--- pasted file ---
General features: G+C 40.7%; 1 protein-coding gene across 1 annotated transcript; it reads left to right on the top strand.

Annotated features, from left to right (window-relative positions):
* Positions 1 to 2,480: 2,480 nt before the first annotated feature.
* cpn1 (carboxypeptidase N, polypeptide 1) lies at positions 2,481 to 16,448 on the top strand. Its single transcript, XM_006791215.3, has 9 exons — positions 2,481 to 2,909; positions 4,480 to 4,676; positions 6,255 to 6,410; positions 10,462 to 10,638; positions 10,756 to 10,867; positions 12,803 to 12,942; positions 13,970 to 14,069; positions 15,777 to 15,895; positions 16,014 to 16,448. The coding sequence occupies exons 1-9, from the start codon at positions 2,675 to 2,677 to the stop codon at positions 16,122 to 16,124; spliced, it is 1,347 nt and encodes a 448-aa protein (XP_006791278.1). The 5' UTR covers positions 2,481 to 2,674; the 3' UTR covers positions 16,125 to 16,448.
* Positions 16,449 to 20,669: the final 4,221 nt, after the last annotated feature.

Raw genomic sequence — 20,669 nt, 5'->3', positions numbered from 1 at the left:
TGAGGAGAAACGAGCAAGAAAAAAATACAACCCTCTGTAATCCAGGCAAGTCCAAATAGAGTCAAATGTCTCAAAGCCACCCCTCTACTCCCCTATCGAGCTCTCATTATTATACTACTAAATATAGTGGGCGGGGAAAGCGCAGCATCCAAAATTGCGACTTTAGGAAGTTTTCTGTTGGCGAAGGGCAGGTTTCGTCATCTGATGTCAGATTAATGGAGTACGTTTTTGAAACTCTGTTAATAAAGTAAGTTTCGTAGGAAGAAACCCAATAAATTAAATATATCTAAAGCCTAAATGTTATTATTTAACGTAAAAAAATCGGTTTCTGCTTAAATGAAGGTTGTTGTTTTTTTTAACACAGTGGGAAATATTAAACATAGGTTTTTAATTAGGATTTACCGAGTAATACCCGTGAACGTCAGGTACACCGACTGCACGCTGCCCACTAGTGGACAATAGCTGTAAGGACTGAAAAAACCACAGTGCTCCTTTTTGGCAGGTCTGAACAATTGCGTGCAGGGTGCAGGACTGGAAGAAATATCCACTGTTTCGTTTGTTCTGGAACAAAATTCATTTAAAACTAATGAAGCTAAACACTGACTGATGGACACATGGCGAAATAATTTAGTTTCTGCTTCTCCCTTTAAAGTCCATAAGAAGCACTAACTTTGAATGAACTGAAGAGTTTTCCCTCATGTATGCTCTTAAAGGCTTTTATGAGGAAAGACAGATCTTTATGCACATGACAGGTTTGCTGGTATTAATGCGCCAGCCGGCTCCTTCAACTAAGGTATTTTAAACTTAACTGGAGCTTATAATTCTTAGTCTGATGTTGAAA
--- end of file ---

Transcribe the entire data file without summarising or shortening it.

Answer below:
General features: G+C 40.7%; 1 protein-coding gene across 1 annotated transcript; it reads left to right on the top strand.

Annotated features, from left to right (window-relative positions):
* Positions 1 to 2,480: 2,480 nt before the first annotated feature.
* cpn1 (carboxypeptidase N, polypeptide 1) lies at positions 2,481 to 16,448 on the top strand. Its single transcript, XM_006791215.3, has 9 exons — positions 2,481 to 2,909; positions 4,480 to 4,676; positions 6,255 to 6,410; positions 10,462 to 10,638; positions 10,756 to 10,867; positions 12,803 to 12,942; positions 13,970 to 14,069; positions 15,777 to 15,895; positions 16,014 to 16,448. The coding sequence occupies exons 1-9, from the start codon at positions 2,675 to 2,677 to the stop codon at positions 16,122 to 16,124; spliced, it is 1,347 nt and encodes a 448-aa protein (XP_006791278.1). The 5' UTR covers positions 2,481 to 2,674; the 3' UTR covers positions 16,125 to 16,448.
* Positions 16,449 to 20,669: the final 4,221 nt, after the last annotated feature.

Raw genomic sequence — 20,669 nt, 5'->3', positions numbered from 1 at the left:
TGAGGAGAAACGAGCAAGAAAAAAATACAACCCTCTGTAATCCAGGCAAGTCCAAATAGAGTCAAATGTCTCAAAGCCACCCCTCTACTCCCCTATCGAGCTCTCATTATTATACTACTAAATATAGTGGGCGGGGAAAGCGCAGCATCCAAAATTGCGACTTTAGGAAGTTTTCTGTTGGCGAAGGGCAGGTTTCGTCATCTGATGTCAGATTAATGGAGTACGTTTTTGAAACTCTGTTAATAAAGTAAGTTTCGTAGGAAGAAACCCAATAAATTAAATATATCTAAAGCCTAAATGTTATTATTTAACGTAAAAAAATCGGTTTCTGCTTAAATGAAGGTTGTTGTTTTTTTTAACACAGTGGGAAATATTAAACATAGGTTTTTAATTAGGATTTACCGAGTAATACCCGTGAACGTCAGGTACACCGACTGCACGCTGCCCACTAGTGGACAATAGCTGTAAGGACTGAAAAAACCACAGTGCTCCTTTTTGGCAGGTCTGAACAATTGCGTGCAGGGTGCAGGACTGGAAGAAATATCCACTGTTTCGTTTGTTCTGGAACAAAATTCATTTAAAACTAATGAAGCTAAACACTGACTGATGGACACATGGCGAAATAATTTAGTTTCTGCTTCTCCCTTTAAAGTCCATAAGAAGCACTAACTTTGAATGAACTGAAGAGTTTTCCCTCATGTATGCTCTTAAAGGCTTTTATGAGGAAAGACAGATCTTTATGCACATGACAGGTTTGCTGGTATTAATGCGCCAGCCGGCTCCTTCAACTAAGGTATTTTAAACTTAACTGGAGCTTATAATTCTTAGTCTGATGTTGAAA